Demystifying Youth Culture’s Marketing Myths - Part 6
by Bill Carter
Young People and Social Media
In this digital age there is a misconception that social media is most populated by young people. The truth is that the masses registered for various social media are in large part over the age of 30.
To marketers specializing in targeting teens and Millennials, the raw numbers are, at first, alarming. According to a recent study by OnlineMBA the primary age group with active accounts on Facebook is over the age of 45. A similar study by OhMyGov, a leading social media intelligence group, reported that the fastest growing demographic for the site is 55-65 year old women.
Despite first impressions conveyed by statistics like these, quantity of social media users does not trump quality. Of the over 845 million registered Facebook users, the most actively engaged are teens and young adults. According to recent research provided by Community 102 teens have twice as many digital friends than users aged 30-40, despite the fact that the highest number of registered users are above the age of 35.
Millennials are not just visiting sites more often; they are also actively expressing their personal opinions on products and services. Members of Fuse Source, a pool of opinionated youth from across the country, were recently polled on if they’ve ever “liked” a brand on Facebook. The majority reported that not only did they “like” at least one brand, they were also likely to recommend that brand to a friend.
Young people are spending more time on social media sites than ever before. According to a 2012 study by Ypulse, Millennials are visiting digital networking on the go, a truth made evident by the fact that the most common mobile apps downloaded onto their smartphones connect them to their favorite social networking sites. Breakthroughs in mobile social media have enabled young users the opportunity to stay plugged in 24/7, and with the right content brands can find a place in that perpetual flow of information and social participation.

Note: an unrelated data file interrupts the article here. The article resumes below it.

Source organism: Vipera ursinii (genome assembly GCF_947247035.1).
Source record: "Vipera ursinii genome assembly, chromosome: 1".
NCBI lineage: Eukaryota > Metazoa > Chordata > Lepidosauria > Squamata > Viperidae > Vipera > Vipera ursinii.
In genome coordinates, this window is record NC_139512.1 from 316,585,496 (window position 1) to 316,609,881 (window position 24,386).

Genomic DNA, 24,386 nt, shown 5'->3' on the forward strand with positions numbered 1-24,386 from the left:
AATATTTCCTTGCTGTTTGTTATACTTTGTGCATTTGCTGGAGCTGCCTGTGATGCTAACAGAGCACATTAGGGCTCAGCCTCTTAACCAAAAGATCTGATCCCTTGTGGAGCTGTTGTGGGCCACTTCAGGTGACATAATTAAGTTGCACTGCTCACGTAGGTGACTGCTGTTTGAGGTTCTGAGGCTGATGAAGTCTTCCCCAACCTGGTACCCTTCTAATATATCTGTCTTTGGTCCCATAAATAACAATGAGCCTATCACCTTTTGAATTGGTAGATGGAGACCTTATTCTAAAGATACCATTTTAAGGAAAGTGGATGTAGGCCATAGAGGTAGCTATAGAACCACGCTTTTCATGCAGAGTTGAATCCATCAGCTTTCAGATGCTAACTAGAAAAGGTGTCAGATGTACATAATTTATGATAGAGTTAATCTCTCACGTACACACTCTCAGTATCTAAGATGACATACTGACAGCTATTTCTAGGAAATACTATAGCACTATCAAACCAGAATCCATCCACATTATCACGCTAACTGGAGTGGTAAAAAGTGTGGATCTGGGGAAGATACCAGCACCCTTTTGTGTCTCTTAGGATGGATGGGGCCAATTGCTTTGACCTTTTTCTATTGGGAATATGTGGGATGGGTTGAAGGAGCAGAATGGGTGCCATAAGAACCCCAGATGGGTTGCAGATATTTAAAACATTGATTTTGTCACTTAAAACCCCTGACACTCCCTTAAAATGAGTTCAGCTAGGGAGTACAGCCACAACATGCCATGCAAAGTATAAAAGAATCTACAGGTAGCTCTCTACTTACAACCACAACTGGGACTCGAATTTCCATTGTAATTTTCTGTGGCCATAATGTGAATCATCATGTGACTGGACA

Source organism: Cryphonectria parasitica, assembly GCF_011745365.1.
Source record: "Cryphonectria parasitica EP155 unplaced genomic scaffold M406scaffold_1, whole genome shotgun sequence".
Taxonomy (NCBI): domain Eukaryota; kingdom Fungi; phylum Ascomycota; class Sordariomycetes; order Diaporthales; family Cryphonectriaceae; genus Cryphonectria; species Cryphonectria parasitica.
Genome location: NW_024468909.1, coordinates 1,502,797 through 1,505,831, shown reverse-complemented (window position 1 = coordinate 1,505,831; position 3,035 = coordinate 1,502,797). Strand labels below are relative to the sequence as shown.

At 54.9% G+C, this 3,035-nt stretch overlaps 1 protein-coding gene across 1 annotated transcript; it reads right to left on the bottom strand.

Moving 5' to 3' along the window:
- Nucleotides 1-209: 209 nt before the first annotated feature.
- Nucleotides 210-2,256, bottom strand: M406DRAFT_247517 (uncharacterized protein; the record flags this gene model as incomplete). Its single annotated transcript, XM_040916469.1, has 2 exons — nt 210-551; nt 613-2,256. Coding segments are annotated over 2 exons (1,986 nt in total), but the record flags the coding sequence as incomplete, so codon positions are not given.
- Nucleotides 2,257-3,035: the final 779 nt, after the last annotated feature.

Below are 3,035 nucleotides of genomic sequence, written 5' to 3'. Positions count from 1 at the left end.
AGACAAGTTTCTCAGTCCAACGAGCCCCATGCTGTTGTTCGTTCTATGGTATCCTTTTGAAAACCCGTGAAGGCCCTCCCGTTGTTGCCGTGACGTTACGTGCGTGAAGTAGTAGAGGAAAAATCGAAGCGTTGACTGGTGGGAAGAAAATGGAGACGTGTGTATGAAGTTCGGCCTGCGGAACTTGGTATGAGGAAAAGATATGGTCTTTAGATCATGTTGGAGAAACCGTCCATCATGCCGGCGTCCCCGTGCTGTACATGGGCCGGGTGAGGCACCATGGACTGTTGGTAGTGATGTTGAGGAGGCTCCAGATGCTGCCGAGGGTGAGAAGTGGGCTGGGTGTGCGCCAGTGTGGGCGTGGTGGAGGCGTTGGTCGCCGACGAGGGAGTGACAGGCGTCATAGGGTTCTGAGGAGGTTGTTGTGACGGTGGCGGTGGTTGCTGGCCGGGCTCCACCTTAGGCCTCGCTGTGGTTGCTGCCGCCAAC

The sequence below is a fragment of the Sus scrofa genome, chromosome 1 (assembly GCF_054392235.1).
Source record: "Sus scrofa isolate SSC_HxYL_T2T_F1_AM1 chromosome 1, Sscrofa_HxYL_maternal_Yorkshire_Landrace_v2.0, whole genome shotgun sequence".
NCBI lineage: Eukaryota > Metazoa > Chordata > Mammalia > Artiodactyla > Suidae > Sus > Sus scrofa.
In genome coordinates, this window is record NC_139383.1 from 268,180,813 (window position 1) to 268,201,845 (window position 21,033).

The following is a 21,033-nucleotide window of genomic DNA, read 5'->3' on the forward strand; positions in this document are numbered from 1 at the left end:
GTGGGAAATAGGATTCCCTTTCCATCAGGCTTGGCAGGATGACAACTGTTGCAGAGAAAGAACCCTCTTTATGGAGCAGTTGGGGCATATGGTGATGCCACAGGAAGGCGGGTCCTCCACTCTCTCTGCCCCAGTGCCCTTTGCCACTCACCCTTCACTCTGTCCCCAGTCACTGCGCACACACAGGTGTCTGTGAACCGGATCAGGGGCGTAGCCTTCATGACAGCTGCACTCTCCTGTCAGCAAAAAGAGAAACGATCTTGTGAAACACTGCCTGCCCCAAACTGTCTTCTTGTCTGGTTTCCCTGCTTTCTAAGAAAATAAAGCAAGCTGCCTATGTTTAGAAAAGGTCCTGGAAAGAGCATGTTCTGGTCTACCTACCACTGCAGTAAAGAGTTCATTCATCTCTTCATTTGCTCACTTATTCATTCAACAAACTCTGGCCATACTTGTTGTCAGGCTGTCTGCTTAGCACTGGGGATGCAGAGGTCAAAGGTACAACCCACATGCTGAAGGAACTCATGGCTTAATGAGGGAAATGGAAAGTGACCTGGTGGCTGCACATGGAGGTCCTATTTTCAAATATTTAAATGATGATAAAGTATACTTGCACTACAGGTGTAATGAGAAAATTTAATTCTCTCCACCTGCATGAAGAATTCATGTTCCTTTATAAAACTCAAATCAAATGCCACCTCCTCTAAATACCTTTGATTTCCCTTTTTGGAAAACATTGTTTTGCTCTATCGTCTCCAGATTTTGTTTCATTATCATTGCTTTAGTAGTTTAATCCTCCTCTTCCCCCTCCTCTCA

It’s key to keep in mind that the volume of users by age demographic is not what’s most important - it’s which demographic is most engaged that should demand our attention. By creating unique and “snackable” content that resonates with the consumer and is easy to share across multiple platforms brands can capture the attention of the smaller but highly engaged community of Millennials.
Bill Carter is a partner at leading youth culture marketing services firm, Fuse. Bill has advised some of the most successful companies in America, including Pepsi, Yahoo!, Sony, Harley-Davidson, Gatorade, Converse, and others. He has been awarded Sports Business Journal’s Forty Under 40 Award as one of the most influential and important young executives in sports and named one of the 20 most influential people in action sports by that same media. He can be reached at email@example.com.
Fuse is an award-winning youth marketing agency that connects brands with youth through sports, music, fashion and other relevant youth cultural interests. Located in New York, NY and Burlington, VT, Fuse’s services include Consulting, Social Media and PR, Creative Services, Research and Event Marketing. For white papers, research, and other information, please visit us at www.fusemarketing.com, www.facebook.com/FuseLLC or www.twitter.com/fuse_marketing.